By Sarah Klose
Koen, my Belgian boyfriend, said he didn’t notice that I gained twelve kilos (almost twenty pounds) while living in Belgium. I moved to Leuven, a small medieval college town with cobblestone streets, when I was in my twenties. True, I gained the first ten pounds before I met Koen, but perhaps he was being diplomatic about the other ten.
My love affair with Belgian food began with the country’s famous waffles, which I ordered topped with vanilla ice cream and fresh peaches circled with whipped cream. At Erasmus restaurant, I often met up with friends to dine on steak with frites. We sat on the patio and washed our food down with Belgian beer—Stella Artois, Duvel, Hoegaarden Witbier. While walking back to my one-room apartment, I passed Leonidas. Their chocolates were another temptation—especially Manon, a coffee buttercream candy with praline filling, topped with a hazelnut and enrobed in white chocolate. Overwhelmed by the delightful food, I practically became Augustus Gloop, the chubby boy who drank from Willy Wonka’s chocolate river and fell in.
While living in bilingual Belgium, I resided in the Flemish-speaking part of the country, and was aware of the language and political clash between the French-speaking Walloons (about forty percent of the population) and the Dutch-speaking Flemish (about sixty percent of the population). In fact, last month, the new Miss Belgium was booed when she couldn’t answer a beauty-contest question in Flemish.
Baladoche, a cafe in Lakeview, features Liege waffles from the French-speaking region. Smaller and crunchier than the waffles I was accustomed to, they are called Belgian zucker waffles. Owner Terry Mootoo explains that German customers often try to correct him, saying “There’s no umlaut in ‘zucker.’ And I have to tell them that’s not an umlaut, it’s waffle squares.”
The waffle dough—“Not batter, not batter, dough,” Mootoo corrects me—contains butter, flour, sugar, salt and minimal eggs. It is made in large quantities and flash-frozen. Later, it is thawed, proofed and baked in individual servings in a waffle iron. The secret to Baladoche’s waffles is pearl sugar. When the dough is cooked, the vanilla-infused sugar chips explode, permeating the waffle like warm chocolate chips.
Cooked waffles can be topped with cinnamon sugar, sprinkles, chocolate sauce, jams or whipped cream. Plain waffles cost $4.59, and toppings cost an additional $0.92 or $1.84 each. The cafe offers Italian gelato too, either in a cup or as a waffle topping.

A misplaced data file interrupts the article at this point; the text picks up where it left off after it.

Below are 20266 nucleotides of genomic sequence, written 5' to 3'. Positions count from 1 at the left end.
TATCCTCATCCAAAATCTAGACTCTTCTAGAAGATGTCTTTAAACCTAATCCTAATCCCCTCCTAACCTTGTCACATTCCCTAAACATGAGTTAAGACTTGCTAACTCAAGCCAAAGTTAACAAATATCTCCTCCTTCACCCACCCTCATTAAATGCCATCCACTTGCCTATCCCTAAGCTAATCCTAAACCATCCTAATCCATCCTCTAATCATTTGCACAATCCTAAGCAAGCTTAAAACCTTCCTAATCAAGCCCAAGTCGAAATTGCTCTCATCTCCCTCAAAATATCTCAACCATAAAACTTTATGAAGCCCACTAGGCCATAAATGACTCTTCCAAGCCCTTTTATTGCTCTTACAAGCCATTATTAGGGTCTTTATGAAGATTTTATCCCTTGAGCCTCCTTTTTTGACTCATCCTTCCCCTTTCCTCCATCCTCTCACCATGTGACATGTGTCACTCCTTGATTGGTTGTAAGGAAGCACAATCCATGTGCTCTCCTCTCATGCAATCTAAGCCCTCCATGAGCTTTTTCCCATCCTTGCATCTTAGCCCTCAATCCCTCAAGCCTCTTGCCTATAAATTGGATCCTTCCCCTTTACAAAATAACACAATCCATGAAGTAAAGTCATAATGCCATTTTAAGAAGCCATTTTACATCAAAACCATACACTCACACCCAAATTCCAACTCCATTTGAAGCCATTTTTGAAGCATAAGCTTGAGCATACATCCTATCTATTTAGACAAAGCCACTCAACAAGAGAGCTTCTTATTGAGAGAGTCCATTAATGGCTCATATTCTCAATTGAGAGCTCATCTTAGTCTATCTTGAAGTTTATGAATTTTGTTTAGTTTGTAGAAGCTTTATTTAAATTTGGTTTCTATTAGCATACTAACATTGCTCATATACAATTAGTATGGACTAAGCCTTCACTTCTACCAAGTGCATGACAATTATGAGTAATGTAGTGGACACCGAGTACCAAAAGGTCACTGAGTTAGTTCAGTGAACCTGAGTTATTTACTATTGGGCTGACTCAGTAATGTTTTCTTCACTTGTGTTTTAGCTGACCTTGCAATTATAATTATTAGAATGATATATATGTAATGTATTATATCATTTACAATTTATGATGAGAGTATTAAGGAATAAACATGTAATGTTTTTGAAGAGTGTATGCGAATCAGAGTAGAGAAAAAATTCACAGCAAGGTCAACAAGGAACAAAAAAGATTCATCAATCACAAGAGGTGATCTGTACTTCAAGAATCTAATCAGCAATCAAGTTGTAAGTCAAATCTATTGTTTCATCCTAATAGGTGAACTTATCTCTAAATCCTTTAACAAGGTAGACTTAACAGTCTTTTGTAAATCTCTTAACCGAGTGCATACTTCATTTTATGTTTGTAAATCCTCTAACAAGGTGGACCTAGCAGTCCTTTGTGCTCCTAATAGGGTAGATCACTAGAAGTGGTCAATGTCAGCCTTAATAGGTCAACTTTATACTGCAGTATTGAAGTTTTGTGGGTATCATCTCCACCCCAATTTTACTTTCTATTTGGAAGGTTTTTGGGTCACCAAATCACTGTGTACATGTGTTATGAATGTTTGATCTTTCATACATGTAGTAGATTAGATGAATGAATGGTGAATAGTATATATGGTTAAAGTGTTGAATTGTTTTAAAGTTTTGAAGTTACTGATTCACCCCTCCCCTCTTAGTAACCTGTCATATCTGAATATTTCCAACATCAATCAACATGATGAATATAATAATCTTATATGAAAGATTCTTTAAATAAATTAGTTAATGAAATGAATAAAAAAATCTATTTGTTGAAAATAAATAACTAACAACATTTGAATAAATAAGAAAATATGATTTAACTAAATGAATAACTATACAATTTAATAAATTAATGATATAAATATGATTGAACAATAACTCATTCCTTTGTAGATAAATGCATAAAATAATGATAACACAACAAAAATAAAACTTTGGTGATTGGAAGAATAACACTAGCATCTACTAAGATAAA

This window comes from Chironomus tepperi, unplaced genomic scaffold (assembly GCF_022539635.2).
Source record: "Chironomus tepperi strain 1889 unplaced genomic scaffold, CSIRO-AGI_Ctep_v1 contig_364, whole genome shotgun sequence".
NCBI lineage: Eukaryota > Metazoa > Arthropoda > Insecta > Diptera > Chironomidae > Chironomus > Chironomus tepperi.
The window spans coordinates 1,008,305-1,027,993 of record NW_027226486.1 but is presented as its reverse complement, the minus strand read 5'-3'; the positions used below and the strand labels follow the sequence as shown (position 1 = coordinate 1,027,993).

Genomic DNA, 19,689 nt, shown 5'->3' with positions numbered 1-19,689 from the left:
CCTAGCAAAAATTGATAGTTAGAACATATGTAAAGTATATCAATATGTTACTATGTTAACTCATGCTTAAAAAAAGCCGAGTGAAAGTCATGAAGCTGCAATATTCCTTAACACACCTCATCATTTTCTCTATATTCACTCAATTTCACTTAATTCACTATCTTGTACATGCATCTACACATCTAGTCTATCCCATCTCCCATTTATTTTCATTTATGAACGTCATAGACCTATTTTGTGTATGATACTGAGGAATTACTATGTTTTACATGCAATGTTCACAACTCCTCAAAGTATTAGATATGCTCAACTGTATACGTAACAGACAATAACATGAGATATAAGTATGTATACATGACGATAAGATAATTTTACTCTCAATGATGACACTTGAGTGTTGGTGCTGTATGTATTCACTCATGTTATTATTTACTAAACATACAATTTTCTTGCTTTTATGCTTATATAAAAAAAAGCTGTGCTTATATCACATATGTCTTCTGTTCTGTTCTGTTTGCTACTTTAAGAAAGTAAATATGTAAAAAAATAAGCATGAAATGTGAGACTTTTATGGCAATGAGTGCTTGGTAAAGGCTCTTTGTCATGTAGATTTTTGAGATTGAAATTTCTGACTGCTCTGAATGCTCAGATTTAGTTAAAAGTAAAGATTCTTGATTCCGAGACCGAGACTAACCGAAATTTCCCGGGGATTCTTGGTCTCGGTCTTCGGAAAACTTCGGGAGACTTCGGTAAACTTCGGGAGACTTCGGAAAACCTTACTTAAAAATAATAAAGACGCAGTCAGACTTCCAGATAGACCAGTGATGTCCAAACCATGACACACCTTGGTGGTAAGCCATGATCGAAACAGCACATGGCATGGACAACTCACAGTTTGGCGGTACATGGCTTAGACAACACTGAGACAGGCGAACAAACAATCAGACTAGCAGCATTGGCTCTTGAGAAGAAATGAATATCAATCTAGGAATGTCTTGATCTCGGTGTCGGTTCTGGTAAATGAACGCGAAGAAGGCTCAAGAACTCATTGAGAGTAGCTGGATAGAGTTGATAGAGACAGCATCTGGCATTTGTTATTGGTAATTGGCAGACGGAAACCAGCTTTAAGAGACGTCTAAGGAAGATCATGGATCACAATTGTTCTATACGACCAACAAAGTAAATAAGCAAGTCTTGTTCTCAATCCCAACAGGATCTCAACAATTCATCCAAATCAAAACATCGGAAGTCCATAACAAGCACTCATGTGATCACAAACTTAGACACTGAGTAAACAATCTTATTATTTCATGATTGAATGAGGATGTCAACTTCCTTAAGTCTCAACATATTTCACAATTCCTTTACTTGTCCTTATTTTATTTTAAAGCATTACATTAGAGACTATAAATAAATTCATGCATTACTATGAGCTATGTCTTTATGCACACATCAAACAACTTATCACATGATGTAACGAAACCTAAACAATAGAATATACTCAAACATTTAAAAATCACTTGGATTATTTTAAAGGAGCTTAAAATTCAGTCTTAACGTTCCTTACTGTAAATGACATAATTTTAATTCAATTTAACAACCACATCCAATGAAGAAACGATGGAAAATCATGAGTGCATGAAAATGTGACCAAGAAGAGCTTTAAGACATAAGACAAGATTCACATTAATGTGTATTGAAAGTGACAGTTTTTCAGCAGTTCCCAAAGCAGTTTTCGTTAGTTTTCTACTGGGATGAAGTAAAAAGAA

An engineer by trade, Mootoo can bend your ear about esters, emulsions and filtration systems. Esters, which give flavor to the Galler chocolates he carries, can evaporate in heat and humidity. Solid fillings, like hazelnut and coffee, keep longer than liquid fillings, like raspberry and Grand Marnier. A white film on chocolate is not a good sign—it means it is going in and out of emulsion. Mootoo stores his Galler chocolate at fifty-nine-to-seventy-two degrees Fahrenheit, and strictly adheres to expiration dates. The Chicago water for his cappuccinos and lattes goes through reverse osmosis via a large tank in the shop. “Even Starbucks doesn’t do this,” he says. “They just use filtered water.”
The well-traveled Mootoo came up with the name Baladoche while drinking Malibu rum and pineapple juice in Alaska and leafing through travel books. Bala is from the root of the Brazilian Portugese word for “tasty,” and doche is a variation of the Spanish and Italian words for “sweet.” The Illy coffee beans for the espresso, Parmalat milk for the lattes, Klop Klop milk for the whipped cream and gelato ingredients from Torino are all imported from Italy. The waffle recipe, Galler chocolates and SPA sparkling water are from Belgium.
When I lived in Belgium, my beverage of choice was SPA sparkling water—or one of the country’s 1,000 different beers. I moved there to study, and returned with an international business degree and an appreciation of Belgian beverages and cuisine.
Koen and I split up, but he did come to visit me a couple of years after I moved back to Chicago. I taught him to appreciate deep-dish pizza and our great skyline. Baladoche has only been open for fifteen months, so I didn’t get to take him there. I don’t think he would have gone with me though, even if it had been open back then,because he is Flemish, and Baladoche’s waffles originated in the French part of Belgium. For Koen, it would be like a Cubs fan saying they like the White Sox, too. It’s funny though, because that won’t stop me from frequenting Baladoche and splurging on a delicious Nutella-topped sugar waffle.
And yes, I have been known to attend a White Sox game or two.
Baladoche, 2905 North Clark, (773)880-5090.